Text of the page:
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Virtualized Aero Goodness


Windows 7 with Aero running in Mac OS X 10.6

On Tuesday, VMware announced the latest in their product lines, VMware Fusion 3 and Workstation 7.  While I have been a fan of VMware Fusion on the Mac for a while – this latest version is fantastic.  As well as Snow Leopard fixes, there are lots of improvements in how “Mac-ish” the product feels. Best of all Aero is now fully supported inside a virtual machine.

I’m currently writing this post from my MacBook Pro running Snow Leopard running Windows 7 as a VM.  I have to say that running Windows 7 inside the virtual machine is actually a much better experience than I’ve been having running Windows 7 as the BootCamp partition lately.  This is largely due to driver issues, but also the muscle memory for my fingers when typing on my MacBook is to use Cmd+C and Cmd+V all the time when copy/pasting – and I forget to press Ctrl instead.  Luckily VMware keesp an eye out for this and just do the right thing.

All in all, it is a very good experience that I’d recommend to anyone that has to run multiple operating systems. Windows 7 works well in a VM where Vista used to struggle a little.  It also allows for my favorite Teamprise demo.  I set up the session so that I’m driving it from my MacBook Pro with VMware running full screen using Spaces to have it set to the right hand of the two spaces that I run.  I start the demo in Windows and then half way through use Ctrl+Left to instantly move to Mac OS and carry on the Teamprise demo from the completely different OS.  Really wakes people up after I’ve done my best to put them to sleep for 15 minutes.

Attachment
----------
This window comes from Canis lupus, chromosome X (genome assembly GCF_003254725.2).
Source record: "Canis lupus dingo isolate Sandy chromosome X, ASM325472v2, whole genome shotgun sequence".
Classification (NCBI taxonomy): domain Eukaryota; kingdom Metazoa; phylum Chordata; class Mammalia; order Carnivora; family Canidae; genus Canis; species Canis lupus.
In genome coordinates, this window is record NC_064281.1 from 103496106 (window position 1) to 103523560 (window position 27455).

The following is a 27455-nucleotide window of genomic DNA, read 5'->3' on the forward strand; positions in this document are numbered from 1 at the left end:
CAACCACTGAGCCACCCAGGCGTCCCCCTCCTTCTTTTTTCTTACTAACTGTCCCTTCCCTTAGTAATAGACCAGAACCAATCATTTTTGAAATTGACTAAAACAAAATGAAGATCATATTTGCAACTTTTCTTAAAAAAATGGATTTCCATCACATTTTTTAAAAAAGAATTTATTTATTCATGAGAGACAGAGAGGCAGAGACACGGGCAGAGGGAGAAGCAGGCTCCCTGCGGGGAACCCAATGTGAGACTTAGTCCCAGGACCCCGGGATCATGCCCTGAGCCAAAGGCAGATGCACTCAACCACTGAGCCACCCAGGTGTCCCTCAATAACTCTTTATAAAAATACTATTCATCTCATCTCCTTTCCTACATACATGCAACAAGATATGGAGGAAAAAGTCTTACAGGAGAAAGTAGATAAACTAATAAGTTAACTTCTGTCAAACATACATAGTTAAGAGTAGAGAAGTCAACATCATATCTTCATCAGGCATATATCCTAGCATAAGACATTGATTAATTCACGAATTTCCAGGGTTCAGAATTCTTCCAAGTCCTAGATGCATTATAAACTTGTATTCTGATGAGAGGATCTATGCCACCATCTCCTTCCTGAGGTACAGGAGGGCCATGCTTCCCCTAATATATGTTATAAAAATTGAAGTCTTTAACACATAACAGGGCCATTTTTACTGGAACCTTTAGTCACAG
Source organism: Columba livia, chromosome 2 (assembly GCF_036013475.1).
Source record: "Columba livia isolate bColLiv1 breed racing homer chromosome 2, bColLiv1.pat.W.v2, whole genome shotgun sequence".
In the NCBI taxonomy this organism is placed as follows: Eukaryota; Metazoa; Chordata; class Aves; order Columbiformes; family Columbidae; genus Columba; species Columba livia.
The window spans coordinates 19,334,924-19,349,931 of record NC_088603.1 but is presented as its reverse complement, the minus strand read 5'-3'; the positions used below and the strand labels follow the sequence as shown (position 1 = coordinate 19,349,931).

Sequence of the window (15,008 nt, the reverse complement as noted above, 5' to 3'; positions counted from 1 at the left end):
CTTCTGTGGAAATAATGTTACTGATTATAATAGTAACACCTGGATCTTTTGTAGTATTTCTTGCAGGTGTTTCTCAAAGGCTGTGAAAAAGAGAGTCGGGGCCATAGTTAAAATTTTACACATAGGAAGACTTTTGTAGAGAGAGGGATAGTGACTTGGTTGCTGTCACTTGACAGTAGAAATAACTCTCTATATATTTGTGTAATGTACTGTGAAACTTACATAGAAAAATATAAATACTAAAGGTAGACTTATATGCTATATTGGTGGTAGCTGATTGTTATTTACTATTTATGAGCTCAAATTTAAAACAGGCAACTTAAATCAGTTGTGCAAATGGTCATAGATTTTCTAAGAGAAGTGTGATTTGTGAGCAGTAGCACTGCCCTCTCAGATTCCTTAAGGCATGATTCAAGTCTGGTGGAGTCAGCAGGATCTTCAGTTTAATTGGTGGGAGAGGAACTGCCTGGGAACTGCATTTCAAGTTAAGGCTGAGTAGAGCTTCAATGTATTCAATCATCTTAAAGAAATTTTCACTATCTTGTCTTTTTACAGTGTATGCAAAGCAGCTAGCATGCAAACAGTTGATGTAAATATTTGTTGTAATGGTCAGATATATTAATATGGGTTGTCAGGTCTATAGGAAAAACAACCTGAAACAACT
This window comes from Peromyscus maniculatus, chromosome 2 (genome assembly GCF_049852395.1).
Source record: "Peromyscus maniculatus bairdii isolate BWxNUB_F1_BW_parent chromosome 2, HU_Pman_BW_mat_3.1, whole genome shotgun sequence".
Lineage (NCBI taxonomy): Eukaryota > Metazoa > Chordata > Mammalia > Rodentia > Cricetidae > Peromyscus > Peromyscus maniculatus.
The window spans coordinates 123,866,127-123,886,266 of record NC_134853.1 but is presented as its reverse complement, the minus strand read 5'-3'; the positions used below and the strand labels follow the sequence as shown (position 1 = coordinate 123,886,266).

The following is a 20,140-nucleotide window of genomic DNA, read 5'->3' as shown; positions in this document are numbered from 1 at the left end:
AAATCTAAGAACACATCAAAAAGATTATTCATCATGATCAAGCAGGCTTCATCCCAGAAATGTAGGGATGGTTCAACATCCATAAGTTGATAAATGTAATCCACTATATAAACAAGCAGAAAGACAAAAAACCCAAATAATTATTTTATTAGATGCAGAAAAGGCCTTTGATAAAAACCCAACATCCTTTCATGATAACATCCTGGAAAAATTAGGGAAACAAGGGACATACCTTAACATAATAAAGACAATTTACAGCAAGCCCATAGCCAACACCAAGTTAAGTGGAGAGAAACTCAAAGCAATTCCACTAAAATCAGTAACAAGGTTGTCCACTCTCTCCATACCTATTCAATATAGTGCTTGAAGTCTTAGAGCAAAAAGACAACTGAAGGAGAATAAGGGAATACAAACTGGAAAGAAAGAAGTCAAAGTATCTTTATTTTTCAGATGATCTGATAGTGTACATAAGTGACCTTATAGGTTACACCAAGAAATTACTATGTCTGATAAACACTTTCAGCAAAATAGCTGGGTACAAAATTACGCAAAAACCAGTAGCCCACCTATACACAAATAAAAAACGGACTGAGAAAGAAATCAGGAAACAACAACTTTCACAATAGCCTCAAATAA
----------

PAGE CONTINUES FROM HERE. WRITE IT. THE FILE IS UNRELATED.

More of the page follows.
Freezing Time in VMWare

tfs2010_on_mac One of the many pains of working with the October 2008 CTP of VS2010 (aka Rosario) is that on top of everything else, it actually timebombed on January 1st 2009. This means that you have to run the virtual machine disconnected from the clock. Unsurprisingly all of the virtualization packages on the market try their hardest to do you doing crazy things like that.  For a start, both VMWare and Virtual PC will set the CMOS clock date/time to be the time that you created / converted the machine.  This means you have to be lightening fast on your F2 button to get into the BIOS setup screen to set the clock back.

You also need to tell the virtual machine to disable clock synchronization.  Brian Keller has a blog post on how to do this with Microsoft Virtual PC.  However, I needed to figure it out on VMWare Fusion. Luckily the following PDF from VMWare came to my rescue (  The document is a little painful to read through, but basically all you need to do is open up the .vmx file in TextEdit and add the following entries:

tools.syncTime = FALSE
time.synchronize.continue = FALSE
time.synchronize.restore = FALSE
time.synchronize.resume.disk = FALSE
time.synchronize.shrink = FALSE = FALSE

Two of these caused me problems, first tool.syncTime was already set to false (likely because the Virtual PC image I converted already had time sync disabled).  Next was “ = FALSE”.  This stops the VMWare tools from setting the guest OS time on OS startup and was missing from all the other posts I saw online about dealing with this issue.

I recently moved my domain email over to Google Apps for Domains. So far I have been very happy with it and all my family have been set up with accounts, and all is working well for them to. I decided to move my old mail archive into GMail so that I have the messages available for searching from whatever machine I happen to be on.